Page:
Sinn Fein vice president Michelle O’Neill said: “Ireland has lost one of our most powerful and successful singer, songwriter and female artists.
“A big loss not least to her family & friends, but all her many followers across the world.”
Mary Black described Sinéad O’Connor as “a leader” for young Irish artists.
Speaking on RTÉ’s Morning Ireland, Ms Black said: “She sang with such truth.
“She was fragile and fearful, but fearless as well, in that when she felt something was wrong or when she felt she needed to speak, she would speak.
“And that was an unusual trait in a woman, particularly going back 20 years when she was starting out.
“It was something that other women began to admire and say ‘maybe we can be more like that’.”
Singer Brian Kennedy said that in “one breath” Sinéad O’Connor “was a lioness and a lamb”.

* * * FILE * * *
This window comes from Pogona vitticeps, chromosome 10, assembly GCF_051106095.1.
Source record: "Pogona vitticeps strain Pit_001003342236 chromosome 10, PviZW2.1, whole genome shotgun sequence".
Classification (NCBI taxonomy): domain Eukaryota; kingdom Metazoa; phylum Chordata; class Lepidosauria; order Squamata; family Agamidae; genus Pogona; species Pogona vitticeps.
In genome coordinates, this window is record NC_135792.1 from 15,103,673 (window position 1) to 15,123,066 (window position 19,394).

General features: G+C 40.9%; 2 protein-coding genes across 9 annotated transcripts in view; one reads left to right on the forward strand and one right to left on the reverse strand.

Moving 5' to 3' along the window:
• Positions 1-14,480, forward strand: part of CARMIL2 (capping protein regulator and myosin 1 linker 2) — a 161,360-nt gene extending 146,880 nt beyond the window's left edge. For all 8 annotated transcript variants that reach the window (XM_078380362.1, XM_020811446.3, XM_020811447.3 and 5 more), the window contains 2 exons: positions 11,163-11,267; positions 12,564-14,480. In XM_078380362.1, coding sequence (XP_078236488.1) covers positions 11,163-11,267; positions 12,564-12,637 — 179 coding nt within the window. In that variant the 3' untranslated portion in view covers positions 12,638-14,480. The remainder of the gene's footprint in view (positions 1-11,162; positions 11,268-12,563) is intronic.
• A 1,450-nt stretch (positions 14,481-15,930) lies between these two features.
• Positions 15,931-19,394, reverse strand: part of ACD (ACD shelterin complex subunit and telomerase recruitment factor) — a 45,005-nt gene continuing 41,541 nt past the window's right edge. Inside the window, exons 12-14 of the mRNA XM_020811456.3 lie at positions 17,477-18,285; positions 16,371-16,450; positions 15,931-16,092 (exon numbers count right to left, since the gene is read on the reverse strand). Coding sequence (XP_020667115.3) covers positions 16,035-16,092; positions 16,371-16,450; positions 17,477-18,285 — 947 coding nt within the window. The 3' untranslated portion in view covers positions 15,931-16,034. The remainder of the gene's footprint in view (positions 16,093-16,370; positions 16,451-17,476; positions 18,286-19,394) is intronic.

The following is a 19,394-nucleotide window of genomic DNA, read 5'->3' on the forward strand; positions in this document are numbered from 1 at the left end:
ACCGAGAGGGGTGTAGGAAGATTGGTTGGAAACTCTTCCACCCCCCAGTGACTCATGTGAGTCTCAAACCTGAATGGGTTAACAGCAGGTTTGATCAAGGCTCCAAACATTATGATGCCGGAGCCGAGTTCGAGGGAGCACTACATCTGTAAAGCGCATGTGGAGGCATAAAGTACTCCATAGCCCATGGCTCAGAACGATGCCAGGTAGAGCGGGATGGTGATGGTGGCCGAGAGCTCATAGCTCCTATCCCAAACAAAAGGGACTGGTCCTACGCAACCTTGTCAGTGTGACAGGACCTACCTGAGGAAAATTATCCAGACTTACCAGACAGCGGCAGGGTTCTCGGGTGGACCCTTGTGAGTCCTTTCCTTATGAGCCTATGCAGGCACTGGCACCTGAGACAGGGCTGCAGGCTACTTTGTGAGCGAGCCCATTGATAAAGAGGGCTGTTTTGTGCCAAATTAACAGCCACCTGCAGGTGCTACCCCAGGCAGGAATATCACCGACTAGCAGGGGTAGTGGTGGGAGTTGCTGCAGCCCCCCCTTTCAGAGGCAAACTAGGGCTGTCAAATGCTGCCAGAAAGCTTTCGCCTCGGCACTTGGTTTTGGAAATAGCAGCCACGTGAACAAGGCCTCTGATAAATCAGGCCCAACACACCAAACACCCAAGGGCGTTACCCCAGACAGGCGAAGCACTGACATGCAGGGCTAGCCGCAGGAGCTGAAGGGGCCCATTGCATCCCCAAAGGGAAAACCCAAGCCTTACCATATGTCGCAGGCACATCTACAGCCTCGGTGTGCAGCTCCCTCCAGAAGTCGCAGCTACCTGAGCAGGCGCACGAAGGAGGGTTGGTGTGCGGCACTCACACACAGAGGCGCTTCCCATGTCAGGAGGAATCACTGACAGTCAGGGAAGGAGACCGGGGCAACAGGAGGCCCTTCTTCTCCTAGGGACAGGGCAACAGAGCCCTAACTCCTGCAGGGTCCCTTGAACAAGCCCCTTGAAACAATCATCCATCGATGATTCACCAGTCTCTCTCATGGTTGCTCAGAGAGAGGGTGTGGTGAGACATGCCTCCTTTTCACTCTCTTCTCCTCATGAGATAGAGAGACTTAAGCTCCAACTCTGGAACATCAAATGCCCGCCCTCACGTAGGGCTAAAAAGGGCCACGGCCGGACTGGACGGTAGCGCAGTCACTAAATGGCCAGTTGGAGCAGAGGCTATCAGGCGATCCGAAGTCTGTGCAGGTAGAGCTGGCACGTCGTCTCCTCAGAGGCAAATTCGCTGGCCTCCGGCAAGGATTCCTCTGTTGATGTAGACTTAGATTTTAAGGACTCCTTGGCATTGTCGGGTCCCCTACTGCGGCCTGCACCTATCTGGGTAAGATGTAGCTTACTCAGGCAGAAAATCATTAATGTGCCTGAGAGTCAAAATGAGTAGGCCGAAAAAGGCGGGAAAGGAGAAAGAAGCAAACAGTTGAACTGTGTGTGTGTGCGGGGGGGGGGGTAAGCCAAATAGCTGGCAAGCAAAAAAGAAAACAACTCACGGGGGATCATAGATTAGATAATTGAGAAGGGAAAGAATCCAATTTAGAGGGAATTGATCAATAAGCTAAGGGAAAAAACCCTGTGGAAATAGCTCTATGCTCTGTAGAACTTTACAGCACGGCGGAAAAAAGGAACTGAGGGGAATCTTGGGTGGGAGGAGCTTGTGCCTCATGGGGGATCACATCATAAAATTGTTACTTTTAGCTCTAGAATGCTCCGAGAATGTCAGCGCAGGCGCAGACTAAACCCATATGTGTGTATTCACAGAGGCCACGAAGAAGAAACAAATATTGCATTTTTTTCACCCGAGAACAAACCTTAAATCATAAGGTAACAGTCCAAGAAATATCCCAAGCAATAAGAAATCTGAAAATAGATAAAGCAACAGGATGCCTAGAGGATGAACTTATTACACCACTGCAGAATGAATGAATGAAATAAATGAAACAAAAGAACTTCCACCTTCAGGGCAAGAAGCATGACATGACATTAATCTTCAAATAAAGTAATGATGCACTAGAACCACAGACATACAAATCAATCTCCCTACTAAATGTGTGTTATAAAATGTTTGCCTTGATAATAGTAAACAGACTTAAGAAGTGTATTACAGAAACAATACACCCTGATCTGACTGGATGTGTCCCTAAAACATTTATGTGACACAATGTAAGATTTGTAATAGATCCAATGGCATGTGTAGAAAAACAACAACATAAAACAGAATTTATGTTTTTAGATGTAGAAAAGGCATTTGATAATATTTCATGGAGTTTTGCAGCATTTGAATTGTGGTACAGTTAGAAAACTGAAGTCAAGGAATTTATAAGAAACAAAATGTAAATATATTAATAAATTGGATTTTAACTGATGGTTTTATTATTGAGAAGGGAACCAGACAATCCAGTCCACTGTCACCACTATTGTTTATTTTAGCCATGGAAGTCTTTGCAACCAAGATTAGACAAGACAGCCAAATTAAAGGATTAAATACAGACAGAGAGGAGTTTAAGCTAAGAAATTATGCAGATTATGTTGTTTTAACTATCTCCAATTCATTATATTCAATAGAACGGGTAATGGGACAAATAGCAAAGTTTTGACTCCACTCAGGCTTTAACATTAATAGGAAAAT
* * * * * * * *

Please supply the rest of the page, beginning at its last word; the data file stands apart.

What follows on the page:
Describing her voice as “other wordly”, he said she would “never have known that she touched so many people lives. I think she was a very solidary person, ultimately … it’s such a dichotomy to be such a public figure and yet to feel so alone”.
Former bass player with The Pogues Cait O’Riordan said: “I really don’t think she knew how loved she was”.
She said “there’s so many what ifs with Sinéad” adding that she was someone who came along “once in a generation”.
Billy Bragg described her as “braver than brave”.
Smashing Pumpkins singer Billy Corgan posted on Instagram, saying she was “fiercely honest and sweet and funny.
He wrote: “She was talented in ways I’m not sure she completely understood. But Sinead stands alone as a figure from our generation who was always true to the piercing voice within and without. And for that I will always admire and respect her.